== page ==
We have discussed the implications of our findings from a recent publication and a scientifically unethical publication confirming one of the discoveries reported therein at length in other posts. One additional finding from our paper which is yet to receive any attention is the discovery of a new member of the SLOG superfamily found fused to the well-studied yet still in many ways poorly-understood Transient Receptor Potential Melastatin family (TRPM) of ion channels. Our research points to a likely regulatory role for this newly-discovered SLOG domain in TRPM channels, possibly by functioning in a universal gating mechanism for this clade of channels.
TRPM channels are usually involved in the transmembrane passage of monovalent ions, but have also been shown to transport divalent cations with varying specificity. Eight distinct paralogs (TRPM1-8) have been recognized in mammals, previous studies have traced individual paralogs to distinct starting points during animal evolution, ultimately pointing to their common origin in choanoflagellates. Studies devoted to understanding TRPM1-8 have reported widely varying tissue expression distribution patterns, gating properties, and functional roles while being linked to a range of human disease conditions including, but not limited to, hypomagnesia with secondary hypocalcemia (TRPM6), Guamanian amyotrophic lateral sclerosis/Parkinsonism dementia (TRPM7), and cardiovascular disease (TRPM7).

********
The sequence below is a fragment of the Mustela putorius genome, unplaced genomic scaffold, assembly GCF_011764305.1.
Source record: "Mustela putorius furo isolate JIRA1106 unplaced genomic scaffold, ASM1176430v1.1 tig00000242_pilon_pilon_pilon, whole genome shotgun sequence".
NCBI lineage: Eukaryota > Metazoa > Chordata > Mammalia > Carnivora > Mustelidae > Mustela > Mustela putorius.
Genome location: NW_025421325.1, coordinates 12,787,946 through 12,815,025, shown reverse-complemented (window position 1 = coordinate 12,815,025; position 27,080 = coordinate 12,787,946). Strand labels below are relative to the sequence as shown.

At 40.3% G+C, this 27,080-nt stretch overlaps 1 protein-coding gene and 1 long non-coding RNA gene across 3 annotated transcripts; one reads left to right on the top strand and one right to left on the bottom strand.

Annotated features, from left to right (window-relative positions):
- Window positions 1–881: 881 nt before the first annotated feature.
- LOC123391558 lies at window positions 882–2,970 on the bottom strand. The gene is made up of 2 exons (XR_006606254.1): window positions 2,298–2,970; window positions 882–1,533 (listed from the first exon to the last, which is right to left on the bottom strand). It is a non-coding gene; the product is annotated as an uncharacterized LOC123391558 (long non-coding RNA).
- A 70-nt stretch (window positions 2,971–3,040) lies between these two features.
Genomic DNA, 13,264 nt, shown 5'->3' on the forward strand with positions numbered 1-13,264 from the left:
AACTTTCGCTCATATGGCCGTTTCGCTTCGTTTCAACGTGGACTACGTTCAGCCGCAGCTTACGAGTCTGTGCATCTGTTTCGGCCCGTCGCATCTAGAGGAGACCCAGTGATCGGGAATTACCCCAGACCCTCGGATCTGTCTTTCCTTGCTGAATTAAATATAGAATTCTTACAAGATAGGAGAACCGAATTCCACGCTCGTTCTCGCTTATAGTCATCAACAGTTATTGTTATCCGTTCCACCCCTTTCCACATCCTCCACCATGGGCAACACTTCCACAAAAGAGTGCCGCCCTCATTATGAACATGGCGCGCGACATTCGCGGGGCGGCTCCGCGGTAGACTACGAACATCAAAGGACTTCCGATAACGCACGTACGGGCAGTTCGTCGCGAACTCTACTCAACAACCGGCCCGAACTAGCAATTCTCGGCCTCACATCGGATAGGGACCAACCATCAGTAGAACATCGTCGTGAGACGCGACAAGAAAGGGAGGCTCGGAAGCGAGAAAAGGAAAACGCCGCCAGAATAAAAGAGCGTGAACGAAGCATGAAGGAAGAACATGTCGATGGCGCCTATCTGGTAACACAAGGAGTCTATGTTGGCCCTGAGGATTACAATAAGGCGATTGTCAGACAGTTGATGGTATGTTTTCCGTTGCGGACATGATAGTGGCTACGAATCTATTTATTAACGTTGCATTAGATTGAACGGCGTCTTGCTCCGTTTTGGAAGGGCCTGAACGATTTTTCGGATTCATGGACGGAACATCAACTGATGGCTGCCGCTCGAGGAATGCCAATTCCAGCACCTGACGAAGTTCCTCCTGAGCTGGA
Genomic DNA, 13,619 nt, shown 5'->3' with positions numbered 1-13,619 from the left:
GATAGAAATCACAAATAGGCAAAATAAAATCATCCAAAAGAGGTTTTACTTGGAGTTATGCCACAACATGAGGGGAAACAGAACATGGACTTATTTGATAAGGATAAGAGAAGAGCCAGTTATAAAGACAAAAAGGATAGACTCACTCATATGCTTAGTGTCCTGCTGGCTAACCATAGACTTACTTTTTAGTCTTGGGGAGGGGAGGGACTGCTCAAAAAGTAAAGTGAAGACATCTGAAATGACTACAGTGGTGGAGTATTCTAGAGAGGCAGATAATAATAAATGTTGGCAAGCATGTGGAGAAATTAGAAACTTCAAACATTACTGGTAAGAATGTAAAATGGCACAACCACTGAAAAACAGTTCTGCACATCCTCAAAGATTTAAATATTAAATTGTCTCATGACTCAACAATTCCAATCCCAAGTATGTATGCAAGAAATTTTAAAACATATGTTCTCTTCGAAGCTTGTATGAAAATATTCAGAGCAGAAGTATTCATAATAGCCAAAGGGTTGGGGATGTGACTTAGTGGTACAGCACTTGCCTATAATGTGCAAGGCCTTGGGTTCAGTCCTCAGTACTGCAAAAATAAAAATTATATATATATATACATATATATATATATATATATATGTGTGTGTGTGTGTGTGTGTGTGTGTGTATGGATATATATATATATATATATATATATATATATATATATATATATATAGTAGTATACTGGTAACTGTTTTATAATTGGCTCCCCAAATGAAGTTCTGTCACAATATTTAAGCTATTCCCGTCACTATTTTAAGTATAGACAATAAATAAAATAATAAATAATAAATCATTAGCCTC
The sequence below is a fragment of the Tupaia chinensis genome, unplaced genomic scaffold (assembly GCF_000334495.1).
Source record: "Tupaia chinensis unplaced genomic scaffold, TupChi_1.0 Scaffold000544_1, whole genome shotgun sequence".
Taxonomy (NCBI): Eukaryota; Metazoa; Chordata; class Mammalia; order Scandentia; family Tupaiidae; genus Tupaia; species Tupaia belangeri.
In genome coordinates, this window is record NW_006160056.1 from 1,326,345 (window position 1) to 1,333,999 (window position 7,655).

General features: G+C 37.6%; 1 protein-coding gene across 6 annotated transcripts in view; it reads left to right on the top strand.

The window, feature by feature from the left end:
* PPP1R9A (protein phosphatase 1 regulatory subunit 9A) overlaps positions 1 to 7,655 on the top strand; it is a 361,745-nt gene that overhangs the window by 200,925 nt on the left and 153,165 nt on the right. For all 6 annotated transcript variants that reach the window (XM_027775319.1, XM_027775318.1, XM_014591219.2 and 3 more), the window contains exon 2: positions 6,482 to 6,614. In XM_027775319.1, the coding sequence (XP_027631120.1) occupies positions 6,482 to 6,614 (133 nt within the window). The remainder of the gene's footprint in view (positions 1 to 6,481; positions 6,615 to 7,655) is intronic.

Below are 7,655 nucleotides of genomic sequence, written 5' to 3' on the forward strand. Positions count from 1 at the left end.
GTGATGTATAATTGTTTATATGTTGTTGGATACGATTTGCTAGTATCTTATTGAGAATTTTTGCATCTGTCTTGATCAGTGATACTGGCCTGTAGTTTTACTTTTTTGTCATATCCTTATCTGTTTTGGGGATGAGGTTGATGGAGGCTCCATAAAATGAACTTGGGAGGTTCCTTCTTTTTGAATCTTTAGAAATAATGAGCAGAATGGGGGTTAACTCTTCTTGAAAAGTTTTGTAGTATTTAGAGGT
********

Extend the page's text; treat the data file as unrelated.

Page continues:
As is frequently observed in other classes of ion channels, several distinct protein domains have been identified in TRPMs, adorning the central transmembrane region which forms the channel. Prior to our recently-published study, the known core architecture shared across TRPM proteins proceeded as follows: a large N-terminal region with no previously known homology to any other domain, followed by a 6 TM helix-containing region forming the ion channel and the so-called “TRP-box” motif. Additionally, the TRPM2 protein is C-terminally fused to a NUDIX domain while the TRPM6/7 proteins are C-terminally fused to a Protein Kinase domain (see figure 1).